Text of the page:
Higher or tertiary education witnessed a dramatic expansion in the 1990s. In 2000, there were seven public universities and eight private ones, compared with only two public ones at unification in 1990. Further, there are a number of two year colleges, plus several postsecondary specialized education institutes.
In 1996-1997, there were 53,082 students enrolled at Yemeni universities, of which 8,224 or 13 percent were females. Academic staff in 1991-1992 totaled 1,800. In 1996-1997, the proportion of Yemeni tertiary students by field of study was 29.6 percent in social sciences, 24.3 percent in education, 10.9 percent in humanities, 10.2 percent in natural sciences, 3.9 percent in medicine and medical sciences, and 21.1 percent in other fields. The last group includes students in business studies, engineering, and law.
These figures were the latest available at the time of writing (2001) but should have increased markedly in the interim given the rise in enrollments at the University of Sana'a, the country's largest campus, as well as the growth in the number of private universities in recent years. One estimate in 1998 put the total number of university students at 170,000 with nearly half of all students being at the University of Sana'a.
While the University of Sana'a remains the largest university in Yemen, the University of Aden is also large and offers diverse courses of study. The expansion of university education began after the unification of the two Yemens in 1990. Around the mid-late-1990s, five new public universities were opened in Ta'izz, Hadramout, Ibb, Dhamar, and Hodeida. Eight private universities were also established during the 1990s.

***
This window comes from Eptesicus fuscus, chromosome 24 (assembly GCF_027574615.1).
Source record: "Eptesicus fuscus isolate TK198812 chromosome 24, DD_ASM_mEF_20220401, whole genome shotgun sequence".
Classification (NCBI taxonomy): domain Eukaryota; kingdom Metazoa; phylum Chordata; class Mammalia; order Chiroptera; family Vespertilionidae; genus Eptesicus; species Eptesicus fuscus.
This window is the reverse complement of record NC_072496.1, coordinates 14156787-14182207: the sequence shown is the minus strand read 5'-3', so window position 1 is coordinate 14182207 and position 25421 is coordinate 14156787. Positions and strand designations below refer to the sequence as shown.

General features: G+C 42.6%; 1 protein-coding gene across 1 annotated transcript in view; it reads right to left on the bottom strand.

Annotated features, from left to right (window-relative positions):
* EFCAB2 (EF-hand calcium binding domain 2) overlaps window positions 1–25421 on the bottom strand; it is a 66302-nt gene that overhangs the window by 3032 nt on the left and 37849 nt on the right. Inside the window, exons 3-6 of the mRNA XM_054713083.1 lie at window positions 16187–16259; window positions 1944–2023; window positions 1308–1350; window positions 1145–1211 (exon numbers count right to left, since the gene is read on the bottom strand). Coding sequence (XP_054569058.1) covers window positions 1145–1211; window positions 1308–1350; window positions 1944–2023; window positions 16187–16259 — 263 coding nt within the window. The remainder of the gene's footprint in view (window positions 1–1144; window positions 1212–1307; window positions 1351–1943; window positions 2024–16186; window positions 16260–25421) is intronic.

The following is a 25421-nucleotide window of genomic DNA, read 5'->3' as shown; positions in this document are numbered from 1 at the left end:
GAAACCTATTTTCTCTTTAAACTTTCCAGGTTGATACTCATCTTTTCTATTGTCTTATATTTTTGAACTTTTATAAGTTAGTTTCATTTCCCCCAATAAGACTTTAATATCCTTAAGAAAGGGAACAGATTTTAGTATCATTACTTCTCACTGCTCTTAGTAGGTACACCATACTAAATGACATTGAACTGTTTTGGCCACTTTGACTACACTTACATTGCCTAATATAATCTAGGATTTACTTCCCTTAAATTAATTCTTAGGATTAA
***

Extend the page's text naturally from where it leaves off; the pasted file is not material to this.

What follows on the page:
There are also several institutions offering two-year diplomas, especially in teaching, technical, and vocational disciplines, but in comparison to universities proper, enrollments in two-year programs are low and not as popular with prospective students.
The most common issue with university education, as with secondary, is the fact that most students choose theoretical rather than applied courses. Even in applied courses, the lack of laboratory and other facilities has meant that students spend a disproportionate amount of their time on theoretical rather than practical learning making them poorly equipped when they graduate. The dramatic rise in numbers has also had a negative impact on class sizes and the general quality of tertiary education. Nonetheless, there have been improvements in recent years with a priority placed on better-equipping university libraries and with new courses and programs created in fields such as health, demography, environmental studies, and physical education.
Postgraduate and academic research in Yemen is extremely limited, including in crucial areas such as medicine, engineering, and business administration. This is due in part to the limited resources allocated to research, as well as the fact that there is virtually no culture within government or business that sees postgraduate study or research experience as a necessary step for appointment or promotion.
Figures on research expenditure are not available. Postgraduates account for 0.2 percent of the population, which, including students undertaking coursework, demonstrates a very low level of research emphasis. Yemenis studying or residing overseas are, on average, considerably better educated, although the total figure would still be minuscule.
Outside of academia, the figure is little better. The public sector undertakes some statistical research, often of good quality, although obviously it is mostly for reporting and policy purposes rather than being qualitative or original research for the purposes of inquiry or the development of new knowledge or techniques. The private sector undertakes very little research apart from a handful in the area of business trends and strategy.
Education Encyclopedia - StateUniversity.comGlobal Education ReferenceYemen - History Background, Constitutional Legal Foundations, Educational System—overview, Preprimary Primary Education, Secondary Education